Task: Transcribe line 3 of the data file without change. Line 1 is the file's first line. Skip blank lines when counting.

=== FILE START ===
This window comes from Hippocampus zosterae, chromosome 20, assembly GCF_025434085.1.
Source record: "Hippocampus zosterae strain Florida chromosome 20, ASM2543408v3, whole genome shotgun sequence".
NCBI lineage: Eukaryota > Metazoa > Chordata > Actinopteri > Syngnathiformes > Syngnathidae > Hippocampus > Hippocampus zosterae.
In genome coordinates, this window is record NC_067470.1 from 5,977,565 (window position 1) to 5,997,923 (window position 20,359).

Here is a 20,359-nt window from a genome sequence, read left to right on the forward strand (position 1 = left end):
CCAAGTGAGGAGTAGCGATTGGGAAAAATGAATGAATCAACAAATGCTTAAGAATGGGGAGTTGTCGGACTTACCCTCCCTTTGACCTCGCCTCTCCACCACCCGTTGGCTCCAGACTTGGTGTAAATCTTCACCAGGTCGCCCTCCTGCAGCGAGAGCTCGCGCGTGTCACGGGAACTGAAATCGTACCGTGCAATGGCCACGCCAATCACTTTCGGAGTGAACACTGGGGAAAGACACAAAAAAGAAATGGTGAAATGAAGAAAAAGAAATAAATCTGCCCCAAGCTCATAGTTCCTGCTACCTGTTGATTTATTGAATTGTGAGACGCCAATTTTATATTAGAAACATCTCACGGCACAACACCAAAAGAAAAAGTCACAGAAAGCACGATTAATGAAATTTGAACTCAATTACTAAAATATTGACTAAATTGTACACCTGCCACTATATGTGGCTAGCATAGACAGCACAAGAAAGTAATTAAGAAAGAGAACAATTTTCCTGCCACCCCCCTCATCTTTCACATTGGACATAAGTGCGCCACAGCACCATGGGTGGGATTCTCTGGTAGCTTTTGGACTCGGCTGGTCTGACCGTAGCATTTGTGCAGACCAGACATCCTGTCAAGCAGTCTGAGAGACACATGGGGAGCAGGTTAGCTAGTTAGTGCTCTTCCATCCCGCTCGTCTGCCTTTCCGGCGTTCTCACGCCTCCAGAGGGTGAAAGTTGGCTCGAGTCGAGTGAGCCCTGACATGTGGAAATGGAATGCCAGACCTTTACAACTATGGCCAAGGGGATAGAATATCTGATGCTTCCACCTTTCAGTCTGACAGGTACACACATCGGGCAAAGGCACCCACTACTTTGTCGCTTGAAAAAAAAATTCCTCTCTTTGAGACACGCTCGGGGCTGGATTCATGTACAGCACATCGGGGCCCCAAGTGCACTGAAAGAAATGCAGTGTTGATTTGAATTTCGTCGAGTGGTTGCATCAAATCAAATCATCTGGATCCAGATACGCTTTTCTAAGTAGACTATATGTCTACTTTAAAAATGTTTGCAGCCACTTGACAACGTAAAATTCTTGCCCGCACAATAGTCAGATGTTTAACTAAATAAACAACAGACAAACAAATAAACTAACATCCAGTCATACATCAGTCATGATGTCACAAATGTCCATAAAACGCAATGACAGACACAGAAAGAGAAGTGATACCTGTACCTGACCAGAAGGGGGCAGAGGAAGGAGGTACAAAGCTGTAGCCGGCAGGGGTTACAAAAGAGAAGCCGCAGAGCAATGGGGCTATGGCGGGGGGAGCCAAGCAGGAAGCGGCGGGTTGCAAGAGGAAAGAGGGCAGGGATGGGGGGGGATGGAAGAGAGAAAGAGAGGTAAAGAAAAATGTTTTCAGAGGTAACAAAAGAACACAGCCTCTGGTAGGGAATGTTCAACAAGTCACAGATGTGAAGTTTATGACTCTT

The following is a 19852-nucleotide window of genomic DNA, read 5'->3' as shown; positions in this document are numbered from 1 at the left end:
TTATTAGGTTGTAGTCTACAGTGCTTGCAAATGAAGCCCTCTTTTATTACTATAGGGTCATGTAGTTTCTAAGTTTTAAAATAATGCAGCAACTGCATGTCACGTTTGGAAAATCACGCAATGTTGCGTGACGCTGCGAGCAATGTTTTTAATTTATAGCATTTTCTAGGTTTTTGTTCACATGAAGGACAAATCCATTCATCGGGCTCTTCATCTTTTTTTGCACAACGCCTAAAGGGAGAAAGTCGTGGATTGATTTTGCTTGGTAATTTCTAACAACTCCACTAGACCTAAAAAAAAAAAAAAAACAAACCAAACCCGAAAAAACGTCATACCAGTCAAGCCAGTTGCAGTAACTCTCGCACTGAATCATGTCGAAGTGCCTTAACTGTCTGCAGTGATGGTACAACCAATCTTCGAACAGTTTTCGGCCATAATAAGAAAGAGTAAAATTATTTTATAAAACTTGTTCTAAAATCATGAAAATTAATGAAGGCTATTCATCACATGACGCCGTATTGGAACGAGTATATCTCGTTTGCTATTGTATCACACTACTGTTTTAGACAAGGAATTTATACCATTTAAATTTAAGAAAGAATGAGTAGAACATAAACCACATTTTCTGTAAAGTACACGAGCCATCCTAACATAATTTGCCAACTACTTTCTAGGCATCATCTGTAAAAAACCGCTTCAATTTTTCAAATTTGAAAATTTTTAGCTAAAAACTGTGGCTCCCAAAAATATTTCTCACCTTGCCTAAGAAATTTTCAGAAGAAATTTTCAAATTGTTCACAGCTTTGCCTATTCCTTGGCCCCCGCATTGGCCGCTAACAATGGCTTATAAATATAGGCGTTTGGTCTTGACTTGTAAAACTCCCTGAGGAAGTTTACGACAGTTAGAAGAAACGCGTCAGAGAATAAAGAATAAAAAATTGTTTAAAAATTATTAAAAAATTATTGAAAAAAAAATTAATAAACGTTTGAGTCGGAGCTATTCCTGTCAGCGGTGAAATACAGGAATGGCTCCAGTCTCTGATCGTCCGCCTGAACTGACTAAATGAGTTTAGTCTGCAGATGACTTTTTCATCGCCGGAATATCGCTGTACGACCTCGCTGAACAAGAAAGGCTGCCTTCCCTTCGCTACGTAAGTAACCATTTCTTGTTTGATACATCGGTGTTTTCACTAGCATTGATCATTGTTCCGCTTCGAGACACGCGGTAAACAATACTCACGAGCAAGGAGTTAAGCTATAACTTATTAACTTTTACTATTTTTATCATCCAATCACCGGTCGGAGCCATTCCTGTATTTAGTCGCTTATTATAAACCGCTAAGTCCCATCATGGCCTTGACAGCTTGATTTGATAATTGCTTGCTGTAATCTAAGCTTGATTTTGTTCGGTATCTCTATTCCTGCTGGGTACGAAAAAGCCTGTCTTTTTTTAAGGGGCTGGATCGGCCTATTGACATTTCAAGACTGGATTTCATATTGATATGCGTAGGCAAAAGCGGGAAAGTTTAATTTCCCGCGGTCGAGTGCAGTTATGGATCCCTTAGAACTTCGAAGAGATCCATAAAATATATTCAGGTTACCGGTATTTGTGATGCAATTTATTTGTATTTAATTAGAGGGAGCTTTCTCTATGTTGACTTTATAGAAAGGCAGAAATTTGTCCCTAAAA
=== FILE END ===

NCBI lineage: Eukaryota > Metazoa > Chordata > Actinopteri > Syngnathiformes > Syngnathidae > Hippocampus > Hippocampus zosterae.